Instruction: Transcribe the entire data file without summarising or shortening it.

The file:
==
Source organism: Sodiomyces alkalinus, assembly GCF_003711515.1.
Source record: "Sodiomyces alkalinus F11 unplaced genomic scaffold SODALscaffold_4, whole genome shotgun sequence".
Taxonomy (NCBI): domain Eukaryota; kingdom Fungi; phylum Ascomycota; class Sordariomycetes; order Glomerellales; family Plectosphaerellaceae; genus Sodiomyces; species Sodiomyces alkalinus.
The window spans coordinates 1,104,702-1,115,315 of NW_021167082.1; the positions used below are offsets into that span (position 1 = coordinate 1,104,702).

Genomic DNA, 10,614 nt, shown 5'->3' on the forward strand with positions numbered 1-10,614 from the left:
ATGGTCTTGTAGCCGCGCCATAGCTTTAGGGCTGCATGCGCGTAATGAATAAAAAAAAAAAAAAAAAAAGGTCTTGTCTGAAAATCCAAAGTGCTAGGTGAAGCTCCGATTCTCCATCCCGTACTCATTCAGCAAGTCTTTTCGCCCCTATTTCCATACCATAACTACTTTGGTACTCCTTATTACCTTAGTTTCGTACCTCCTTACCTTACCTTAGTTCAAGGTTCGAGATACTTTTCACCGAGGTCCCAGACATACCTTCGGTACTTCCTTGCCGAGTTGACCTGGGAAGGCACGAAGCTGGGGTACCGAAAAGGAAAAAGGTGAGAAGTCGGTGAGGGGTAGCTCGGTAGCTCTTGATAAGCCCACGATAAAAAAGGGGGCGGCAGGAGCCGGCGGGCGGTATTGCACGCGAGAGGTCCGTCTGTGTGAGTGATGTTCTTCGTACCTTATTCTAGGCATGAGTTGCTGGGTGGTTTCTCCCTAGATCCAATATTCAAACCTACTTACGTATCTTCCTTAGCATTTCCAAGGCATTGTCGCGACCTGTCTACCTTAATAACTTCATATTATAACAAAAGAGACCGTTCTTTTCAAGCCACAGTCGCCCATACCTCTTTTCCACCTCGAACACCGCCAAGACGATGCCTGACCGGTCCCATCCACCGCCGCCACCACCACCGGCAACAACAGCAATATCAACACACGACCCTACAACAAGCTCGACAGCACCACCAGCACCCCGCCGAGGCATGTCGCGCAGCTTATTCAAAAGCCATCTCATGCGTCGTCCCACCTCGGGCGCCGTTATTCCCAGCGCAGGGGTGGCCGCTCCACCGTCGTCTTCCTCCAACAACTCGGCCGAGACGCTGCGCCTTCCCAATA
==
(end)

Source organism: Sodiomyces alkalinus, assembly GCF_003711515.1.
Source record: "Sodiomyces alkalinus F11 unplaced genomic scaffold SODALscaffold_4, whole genome shotgun sequence".
Taxonomy (NCBI): domain Eukaryota; kingdom Fungi; phylum Ascomycota; class Sordariomycetes; order Glomerellales; family Plectosphaerellaceae; genus Sodiomyces; species Sodiomyces alkalinus.
The window spans coordinates 1,104,702-1,115,315 of NW_021167082.1; the positions used below are offsets into that span (position 1 = coordinate 1,104,702).

Genomic DNA, 10,614 nt, shown 5'->3' on the forward strand with positions numbered 1-10,614 from the left:
ATGGTCTTGTAGCCGCGCCATAGCTTTAGGGCTGCATGCGCGTAATGAATAAAAAAAAAAAAAAAAAAAGGTCTTGTCTGAAAATCCAAAGTGCTAGGTGAAGCTCCGATTCTCCATCCCGTACTCATTCAGCAAGTCTTTTCGCCCCTATTTCCATACCATAACTACTTTGGTACTCCTTATTACCTTAGTTTCGTACCTCCTTACCTTACCTTAGTTCAAGGTTCGAGATACTTTTCACCGAGGTCCCAGACATACCTTCGGTACTTCCTTGCCGAGTTGACCTGGGAAGGCACGAAGCTGGGGTACCGAAAAGGAAAAAGGTGAGAAGTCGGTGAGGGGTAGCTCGGTAGCTCTTGATAAGCCCACGATAAAAAAGGGGGCGGCAGGAGCCGGCGGGCGGTATTGCACGCGAGAGGTCCGTCTGTGTGAGTGATGTTCTTCGTACCTTATTCTAGGCATGAGTTGCTGGGTGGTTTCTCCCTAGATCCAATATTCAAACCTACTTACGTATCTTCCTTAGCATTTCCAAGGCATTGTCGCGACCTGTCTACCTTAATAACTTCATATTATAACAAAAGAGACCGTTCTTTTCAAGCCACAGTCGCCCATACCTCTTTTCCACCTCGAACACCGCCAAGACGATGCCTGACCGGTCCCATCCACCGCCGCCACCACCACCGGCAACAACAGCAATATCAACACACGACCCTACAACAAGCTCGACAGCACCACCAGCACCCCGCCGAGGCATGTCGCGCAGCTTATTCAAAAGCCATCTCATGCGTCGTCCCACCTCGGGCGCCGTTATTCCCAGCGCAGGGGTGGCCGCTCCACCGTCGTCTTCCTCCAACAACTCGGCCGAGACGCTGCGCCTTCCCAATA